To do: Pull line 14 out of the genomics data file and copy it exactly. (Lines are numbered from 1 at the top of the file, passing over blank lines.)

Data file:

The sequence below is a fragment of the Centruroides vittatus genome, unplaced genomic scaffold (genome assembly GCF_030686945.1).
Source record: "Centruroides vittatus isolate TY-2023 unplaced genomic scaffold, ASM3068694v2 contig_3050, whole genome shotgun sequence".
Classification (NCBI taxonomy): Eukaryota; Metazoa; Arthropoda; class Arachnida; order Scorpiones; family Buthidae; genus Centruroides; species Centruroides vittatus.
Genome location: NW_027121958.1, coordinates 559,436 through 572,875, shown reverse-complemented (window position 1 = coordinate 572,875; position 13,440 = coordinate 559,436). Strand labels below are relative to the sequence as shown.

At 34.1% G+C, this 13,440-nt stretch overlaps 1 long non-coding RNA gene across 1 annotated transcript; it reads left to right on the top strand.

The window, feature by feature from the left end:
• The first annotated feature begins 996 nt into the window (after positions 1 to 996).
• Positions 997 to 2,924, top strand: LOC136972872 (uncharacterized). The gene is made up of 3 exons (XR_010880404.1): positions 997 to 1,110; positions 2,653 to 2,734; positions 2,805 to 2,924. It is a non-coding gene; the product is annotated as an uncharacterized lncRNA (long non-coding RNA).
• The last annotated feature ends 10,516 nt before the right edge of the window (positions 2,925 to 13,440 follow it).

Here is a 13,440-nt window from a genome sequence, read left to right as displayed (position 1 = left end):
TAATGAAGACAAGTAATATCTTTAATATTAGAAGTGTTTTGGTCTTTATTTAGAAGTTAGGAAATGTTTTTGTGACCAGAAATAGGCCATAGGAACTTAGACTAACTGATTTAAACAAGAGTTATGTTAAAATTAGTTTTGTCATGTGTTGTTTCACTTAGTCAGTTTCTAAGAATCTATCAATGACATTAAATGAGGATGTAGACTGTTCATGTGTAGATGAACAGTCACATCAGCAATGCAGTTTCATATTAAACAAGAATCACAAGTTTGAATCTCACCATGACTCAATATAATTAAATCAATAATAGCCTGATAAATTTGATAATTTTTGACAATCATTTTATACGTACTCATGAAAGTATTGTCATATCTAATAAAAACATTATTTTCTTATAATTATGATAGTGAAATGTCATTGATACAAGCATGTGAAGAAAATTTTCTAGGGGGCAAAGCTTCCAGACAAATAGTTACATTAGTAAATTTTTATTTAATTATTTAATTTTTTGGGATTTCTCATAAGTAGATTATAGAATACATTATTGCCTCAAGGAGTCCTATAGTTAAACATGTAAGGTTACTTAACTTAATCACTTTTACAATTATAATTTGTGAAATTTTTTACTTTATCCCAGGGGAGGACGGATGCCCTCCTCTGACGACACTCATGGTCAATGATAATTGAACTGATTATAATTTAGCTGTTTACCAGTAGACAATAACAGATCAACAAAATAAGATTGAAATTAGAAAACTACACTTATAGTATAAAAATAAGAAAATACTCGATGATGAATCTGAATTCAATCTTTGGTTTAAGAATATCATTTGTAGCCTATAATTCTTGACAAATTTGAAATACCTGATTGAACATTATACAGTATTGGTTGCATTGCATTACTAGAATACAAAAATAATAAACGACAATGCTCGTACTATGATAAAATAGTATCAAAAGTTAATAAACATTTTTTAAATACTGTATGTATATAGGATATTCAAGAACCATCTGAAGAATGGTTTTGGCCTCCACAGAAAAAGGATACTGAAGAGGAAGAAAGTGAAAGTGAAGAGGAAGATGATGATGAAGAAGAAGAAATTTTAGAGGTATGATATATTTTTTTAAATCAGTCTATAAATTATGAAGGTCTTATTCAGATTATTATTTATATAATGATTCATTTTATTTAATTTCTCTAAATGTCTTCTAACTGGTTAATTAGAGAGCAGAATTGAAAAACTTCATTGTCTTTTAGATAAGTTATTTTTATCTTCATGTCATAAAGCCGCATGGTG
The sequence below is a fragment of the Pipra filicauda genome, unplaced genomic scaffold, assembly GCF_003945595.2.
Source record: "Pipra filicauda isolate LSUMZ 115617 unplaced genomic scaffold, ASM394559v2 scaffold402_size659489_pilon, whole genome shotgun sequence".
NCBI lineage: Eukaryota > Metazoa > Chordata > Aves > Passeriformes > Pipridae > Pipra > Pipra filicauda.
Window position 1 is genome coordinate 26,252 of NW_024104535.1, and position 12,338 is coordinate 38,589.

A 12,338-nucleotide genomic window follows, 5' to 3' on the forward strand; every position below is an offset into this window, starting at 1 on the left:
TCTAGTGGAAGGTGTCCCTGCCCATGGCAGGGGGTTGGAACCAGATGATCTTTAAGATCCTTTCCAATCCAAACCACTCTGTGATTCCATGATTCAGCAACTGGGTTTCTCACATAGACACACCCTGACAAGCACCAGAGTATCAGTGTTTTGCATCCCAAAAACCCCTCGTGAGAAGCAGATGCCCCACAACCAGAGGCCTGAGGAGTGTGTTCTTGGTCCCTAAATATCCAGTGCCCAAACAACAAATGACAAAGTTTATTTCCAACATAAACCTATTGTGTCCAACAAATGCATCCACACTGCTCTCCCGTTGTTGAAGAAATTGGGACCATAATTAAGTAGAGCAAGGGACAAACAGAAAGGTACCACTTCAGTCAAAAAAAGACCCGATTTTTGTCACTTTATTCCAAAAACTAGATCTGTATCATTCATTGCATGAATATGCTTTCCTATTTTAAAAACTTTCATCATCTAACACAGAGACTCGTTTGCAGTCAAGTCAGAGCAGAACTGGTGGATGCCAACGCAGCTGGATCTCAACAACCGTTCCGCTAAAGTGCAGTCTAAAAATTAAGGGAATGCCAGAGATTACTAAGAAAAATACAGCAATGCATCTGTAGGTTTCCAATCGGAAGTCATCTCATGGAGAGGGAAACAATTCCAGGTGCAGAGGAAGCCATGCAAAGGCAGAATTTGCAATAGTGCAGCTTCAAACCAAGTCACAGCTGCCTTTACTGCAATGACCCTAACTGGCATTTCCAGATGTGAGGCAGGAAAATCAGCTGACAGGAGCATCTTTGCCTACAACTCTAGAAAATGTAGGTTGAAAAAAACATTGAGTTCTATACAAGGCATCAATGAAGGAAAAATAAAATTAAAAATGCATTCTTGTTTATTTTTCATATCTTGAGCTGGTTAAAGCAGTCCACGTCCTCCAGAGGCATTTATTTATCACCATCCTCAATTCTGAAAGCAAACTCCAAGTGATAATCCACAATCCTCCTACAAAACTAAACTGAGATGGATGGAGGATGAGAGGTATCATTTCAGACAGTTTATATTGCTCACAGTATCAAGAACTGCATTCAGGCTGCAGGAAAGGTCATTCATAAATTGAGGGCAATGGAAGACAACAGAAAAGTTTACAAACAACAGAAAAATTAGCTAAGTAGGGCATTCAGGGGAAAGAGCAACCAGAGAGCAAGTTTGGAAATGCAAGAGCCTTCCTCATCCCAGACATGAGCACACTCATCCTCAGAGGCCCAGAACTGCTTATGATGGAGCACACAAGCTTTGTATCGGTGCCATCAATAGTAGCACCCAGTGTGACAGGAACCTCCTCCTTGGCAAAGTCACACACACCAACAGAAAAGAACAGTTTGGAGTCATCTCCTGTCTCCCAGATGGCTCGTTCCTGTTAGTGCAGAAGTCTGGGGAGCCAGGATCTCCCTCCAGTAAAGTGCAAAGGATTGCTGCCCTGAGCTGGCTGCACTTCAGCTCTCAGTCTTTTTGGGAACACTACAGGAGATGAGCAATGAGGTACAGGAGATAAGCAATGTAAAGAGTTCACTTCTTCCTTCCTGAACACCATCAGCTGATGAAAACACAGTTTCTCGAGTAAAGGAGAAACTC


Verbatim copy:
NCBI lineage: Eukaryota > Metazoa > Chordata > Aves > Passeriformes > Pipridae > Pipra > Pipra filicauda.